Calhoun County is the Worst For Winter Driving in Michigan
From 2014 to 2018, there were 248 fatalities resulting from winter weather-related car crashes on Michigan roadways, according to data analyzed by ValuePenguin.com. Rural counties tended to be more dangerous for drivers relative to their urban peers, and speeding at the time of the crash was involved in more than 50% of fatalities over the period.
Lending Tree News research analyst Michael Hoffman appeared on the 95.3 WBCK Morning Show with Tim Collins. He said lake-effect snow definitely contributed to the higher rates in some counties, but that driving too fast for conditions was also a big factor. Hoffman also said that these winter accidents can lead to higher insurance rates.
With that being said, these are the five worst counties in Michigan for winter driving fatalities:
- Calhoun County
Calhoun County, just east of Kalamazoo, ranks as the worst large county in Michigan for winter weather-related driving fatalities. Between 2014 and 2018 there were 7 deaths, or 5.20 fatalities per 100,00 residents -- more than double the Michigan average of 2.48.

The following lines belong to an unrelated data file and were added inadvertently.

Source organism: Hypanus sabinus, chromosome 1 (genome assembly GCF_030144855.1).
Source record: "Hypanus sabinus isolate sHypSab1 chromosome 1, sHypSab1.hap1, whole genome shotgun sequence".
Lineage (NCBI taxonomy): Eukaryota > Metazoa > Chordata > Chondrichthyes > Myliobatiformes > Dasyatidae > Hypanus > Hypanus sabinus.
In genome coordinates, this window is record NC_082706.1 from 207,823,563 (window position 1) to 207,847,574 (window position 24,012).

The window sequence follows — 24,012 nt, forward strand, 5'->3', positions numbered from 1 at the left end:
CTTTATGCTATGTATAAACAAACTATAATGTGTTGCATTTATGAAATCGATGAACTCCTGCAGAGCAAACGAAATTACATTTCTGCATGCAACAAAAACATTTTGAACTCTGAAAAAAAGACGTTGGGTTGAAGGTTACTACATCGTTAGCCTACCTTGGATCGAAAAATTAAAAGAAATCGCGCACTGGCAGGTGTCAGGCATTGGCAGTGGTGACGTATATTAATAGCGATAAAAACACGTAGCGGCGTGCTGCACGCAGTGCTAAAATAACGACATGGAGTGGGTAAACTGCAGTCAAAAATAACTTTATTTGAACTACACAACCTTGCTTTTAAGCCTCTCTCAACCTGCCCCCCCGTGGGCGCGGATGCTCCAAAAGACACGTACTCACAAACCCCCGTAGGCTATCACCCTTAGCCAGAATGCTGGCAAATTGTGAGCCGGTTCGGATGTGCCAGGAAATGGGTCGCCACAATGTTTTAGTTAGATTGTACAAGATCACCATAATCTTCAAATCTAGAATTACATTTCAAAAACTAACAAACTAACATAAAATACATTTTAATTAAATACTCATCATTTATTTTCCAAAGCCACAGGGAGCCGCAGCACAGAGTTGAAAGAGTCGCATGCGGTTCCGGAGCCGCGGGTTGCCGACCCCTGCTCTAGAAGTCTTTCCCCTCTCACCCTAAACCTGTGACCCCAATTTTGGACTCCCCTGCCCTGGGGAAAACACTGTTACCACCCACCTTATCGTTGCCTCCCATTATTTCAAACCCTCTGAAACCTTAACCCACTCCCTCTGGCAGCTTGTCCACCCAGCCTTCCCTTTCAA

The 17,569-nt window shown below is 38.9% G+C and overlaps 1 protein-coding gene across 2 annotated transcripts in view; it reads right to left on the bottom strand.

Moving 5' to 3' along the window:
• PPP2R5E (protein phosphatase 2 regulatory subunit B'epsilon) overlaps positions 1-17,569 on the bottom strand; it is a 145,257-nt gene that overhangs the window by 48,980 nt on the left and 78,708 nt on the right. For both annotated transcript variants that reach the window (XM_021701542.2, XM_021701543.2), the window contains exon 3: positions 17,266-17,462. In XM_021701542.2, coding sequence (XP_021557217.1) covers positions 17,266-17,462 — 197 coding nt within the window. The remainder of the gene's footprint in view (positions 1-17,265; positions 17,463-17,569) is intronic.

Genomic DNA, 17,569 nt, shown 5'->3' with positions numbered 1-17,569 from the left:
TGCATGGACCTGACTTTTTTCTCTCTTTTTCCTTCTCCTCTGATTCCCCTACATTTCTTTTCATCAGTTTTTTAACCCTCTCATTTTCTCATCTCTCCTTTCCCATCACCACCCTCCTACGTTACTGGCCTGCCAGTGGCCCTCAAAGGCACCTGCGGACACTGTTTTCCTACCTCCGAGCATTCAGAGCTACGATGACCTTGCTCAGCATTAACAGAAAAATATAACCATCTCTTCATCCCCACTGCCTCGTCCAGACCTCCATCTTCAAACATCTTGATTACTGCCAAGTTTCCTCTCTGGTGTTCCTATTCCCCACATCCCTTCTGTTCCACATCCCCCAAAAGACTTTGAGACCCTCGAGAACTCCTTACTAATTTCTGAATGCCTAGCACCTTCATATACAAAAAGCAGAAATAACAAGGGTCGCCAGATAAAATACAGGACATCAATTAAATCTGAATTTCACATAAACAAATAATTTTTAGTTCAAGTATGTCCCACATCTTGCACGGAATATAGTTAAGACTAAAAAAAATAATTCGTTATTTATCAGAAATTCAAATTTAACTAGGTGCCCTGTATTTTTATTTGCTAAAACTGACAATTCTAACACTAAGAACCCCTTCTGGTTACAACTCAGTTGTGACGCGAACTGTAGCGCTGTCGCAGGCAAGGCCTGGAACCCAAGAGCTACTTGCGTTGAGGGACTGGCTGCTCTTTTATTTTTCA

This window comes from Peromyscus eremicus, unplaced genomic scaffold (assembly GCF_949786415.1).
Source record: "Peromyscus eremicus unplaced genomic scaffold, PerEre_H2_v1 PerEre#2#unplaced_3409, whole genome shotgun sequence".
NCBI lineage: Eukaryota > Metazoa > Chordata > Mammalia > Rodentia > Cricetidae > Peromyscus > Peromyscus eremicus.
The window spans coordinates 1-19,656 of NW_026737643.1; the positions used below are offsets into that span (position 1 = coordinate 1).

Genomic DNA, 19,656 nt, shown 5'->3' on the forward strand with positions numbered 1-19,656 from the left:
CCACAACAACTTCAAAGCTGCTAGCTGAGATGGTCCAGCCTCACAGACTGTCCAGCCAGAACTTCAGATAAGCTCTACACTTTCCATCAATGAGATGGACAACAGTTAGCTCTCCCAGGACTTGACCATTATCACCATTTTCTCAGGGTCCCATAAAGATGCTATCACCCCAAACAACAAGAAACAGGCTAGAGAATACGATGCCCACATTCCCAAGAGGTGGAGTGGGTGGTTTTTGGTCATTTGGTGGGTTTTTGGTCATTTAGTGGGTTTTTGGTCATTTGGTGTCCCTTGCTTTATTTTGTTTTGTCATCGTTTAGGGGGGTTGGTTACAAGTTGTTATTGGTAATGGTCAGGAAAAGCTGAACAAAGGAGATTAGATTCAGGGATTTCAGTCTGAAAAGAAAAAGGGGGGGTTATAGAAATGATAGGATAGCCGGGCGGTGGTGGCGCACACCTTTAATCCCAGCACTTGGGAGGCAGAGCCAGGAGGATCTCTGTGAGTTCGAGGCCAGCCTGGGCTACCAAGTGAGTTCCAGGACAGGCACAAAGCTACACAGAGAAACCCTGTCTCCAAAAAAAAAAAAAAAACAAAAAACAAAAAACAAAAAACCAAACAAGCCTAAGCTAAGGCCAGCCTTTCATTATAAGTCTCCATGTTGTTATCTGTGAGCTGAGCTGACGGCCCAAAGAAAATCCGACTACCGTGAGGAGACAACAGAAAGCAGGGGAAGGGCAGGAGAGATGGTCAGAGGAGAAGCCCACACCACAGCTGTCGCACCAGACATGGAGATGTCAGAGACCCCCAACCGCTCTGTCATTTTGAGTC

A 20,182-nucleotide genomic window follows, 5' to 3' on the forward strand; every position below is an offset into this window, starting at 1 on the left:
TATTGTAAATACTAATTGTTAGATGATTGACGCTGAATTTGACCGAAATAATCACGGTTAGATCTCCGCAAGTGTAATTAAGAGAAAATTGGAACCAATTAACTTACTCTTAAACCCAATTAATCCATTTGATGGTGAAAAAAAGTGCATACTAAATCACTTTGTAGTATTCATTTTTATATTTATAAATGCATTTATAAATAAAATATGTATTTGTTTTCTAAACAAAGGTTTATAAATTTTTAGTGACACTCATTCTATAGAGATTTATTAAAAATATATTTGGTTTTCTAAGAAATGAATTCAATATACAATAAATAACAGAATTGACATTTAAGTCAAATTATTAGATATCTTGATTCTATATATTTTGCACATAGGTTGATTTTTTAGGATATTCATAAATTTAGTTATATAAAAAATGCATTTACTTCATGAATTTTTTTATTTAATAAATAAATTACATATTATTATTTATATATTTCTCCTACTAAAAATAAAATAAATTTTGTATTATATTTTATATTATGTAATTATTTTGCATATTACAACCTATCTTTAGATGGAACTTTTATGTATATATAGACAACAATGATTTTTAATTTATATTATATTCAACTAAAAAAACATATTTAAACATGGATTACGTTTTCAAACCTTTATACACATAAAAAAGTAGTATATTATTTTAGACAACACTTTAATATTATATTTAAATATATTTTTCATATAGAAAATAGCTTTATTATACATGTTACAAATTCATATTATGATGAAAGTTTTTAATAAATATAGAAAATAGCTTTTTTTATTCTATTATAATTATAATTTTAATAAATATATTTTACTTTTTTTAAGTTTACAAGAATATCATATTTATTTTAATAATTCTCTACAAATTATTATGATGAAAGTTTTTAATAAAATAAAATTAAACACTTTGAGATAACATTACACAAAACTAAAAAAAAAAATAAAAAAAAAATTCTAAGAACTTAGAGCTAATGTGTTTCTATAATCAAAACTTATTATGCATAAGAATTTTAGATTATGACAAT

- Genesee County
Genesee County, home to Flint and the birthplace of General Motors, had the second highest rate of winter weather-related driving fatalities per resident among large Michigan counties -- seeing a total of 14 deaths over the five year period.
- Allegan County
Allegan County is located just to the north of Kalamazoo and on Lake Michigan's eastern shore. Allegan County and many of its lakeside peers are frequently subject to lake effect snow in the winter.
- Kalamazoo County
Kalamazoo County saw 9 winter driving fatalities over the period analyzed and shares a border with both Calhoun and Allegan counties, which had the first and third highest rates of winter driving deaths among large Michigan counties.
- Muskegon County
Muskegon County, just north of Grand Rapids, saw the fifth-highest rate of winter driving deaths relative to population among large Michigan counties. Similar to Allegan County, Muskegon sits on Lake Michigan's eastern shore, and is often subject to lake effect snow.
Across Michigan counties of all sizes, many winter weather-related fatalities occurred in the Western part of the state, particularly near the city of Kalamazoo. These areas included Calhoun, Allegan, Kalamazoo, Cass and Van Buren counties, many of which are on or near Lake Michigan and frequently subject to lake effect snow in the winter.